By  Stacey Hoaglun

Recent findings from a study conducted by the Centers for Disease Control (CDC) confirm that autism continues to be on the rise.

The 2012 report concluded that the rate of autism in children in the United States is 1 in 88; 1 in 54 boys; and the rate for girls has gone from 1 for every 4 boys, to 1 for every 5. We are certainly in a time of extreme growth and continued uncertainty as to the causes and growth of autism spectrum disorder. One thing is clear…. closer examination is warranted if not essential.

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What does this mean to families?

With more than 3,600 children in Broward County Schools with autism spectrum disorder, thousands of families are impacted. Early diagnosis jump-starts opportunities for success.
According to the CDC, Know the Signs/Act Early Campaign, some of the signs of autism spectrum disorder exhibited by children include:

• Not respond to their name by 12 months
• Not point at objects to show interest (point at an airplane flying over) by
14 months
• Not play “pretend” games (pretend to “feed” a doll) by 18 months
• Avoid eye contact and want to be alone
• Have trouble understanding other people’s feelings or talking about
their own feelings
• Have delayed speech and language skills
• Repeat words or phrases over and over (echolalia)
• Give unrelated answers to questions
• Get upset by minor changes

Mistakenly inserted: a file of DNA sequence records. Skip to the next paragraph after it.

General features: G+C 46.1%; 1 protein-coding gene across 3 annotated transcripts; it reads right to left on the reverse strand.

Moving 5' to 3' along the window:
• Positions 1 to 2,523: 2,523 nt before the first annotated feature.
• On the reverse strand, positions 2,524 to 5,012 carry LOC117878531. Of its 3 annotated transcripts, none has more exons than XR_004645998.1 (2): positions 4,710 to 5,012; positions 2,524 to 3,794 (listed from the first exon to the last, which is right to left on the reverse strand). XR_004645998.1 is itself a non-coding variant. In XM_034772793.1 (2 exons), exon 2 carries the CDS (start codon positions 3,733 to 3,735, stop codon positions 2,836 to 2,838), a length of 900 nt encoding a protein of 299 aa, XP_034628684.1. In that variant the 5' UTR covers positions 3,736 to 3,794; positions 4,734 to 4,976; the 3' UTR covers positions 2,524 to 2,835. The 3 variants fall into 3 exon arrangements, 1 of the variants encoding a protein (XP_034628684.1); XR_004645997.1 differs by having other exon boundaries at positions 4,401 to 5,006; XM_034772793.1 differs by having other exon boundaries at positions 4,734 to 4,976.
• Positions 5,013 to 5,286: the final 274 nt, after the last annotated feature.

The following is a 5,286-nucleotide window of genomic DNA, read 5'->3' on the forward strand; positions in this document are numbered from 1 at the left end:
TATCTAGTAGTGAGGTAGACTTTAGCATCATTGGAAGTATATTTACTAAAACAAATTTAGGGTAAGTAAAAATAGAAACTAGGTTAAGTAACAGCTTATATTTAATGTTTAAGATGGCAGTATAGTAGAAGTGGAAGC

• Have obsessive interests
• Flap their hands, rock their body, or spin in circles
• Have unusual reactions to the way things sound, smell, taste, look, or feel
During the period between diagnosis and intervention in particular, parents
may experience a period of grieving.. The roller coaster feelings about their child’s development can cause a parent to feel down or infuse them with added energy.

If You Are Concerned

If you think your child may show some deficits in the way they play, learn, speak or behave, contact your child’s doctor and share your concerns. If, after a consultation, either you or your doctor continue to have these concerns, ask for a referral to a specialist who can conduct a more indepth evaluation of your child. This may include a visit to a developmental pediatrician, child neurologist, psychologist or psychiatrist. For children under the age of 3, contact Child Find to request an evaluation and guidance to intervention services. Read more in

Sourse: Aldea Magazine Edition 18


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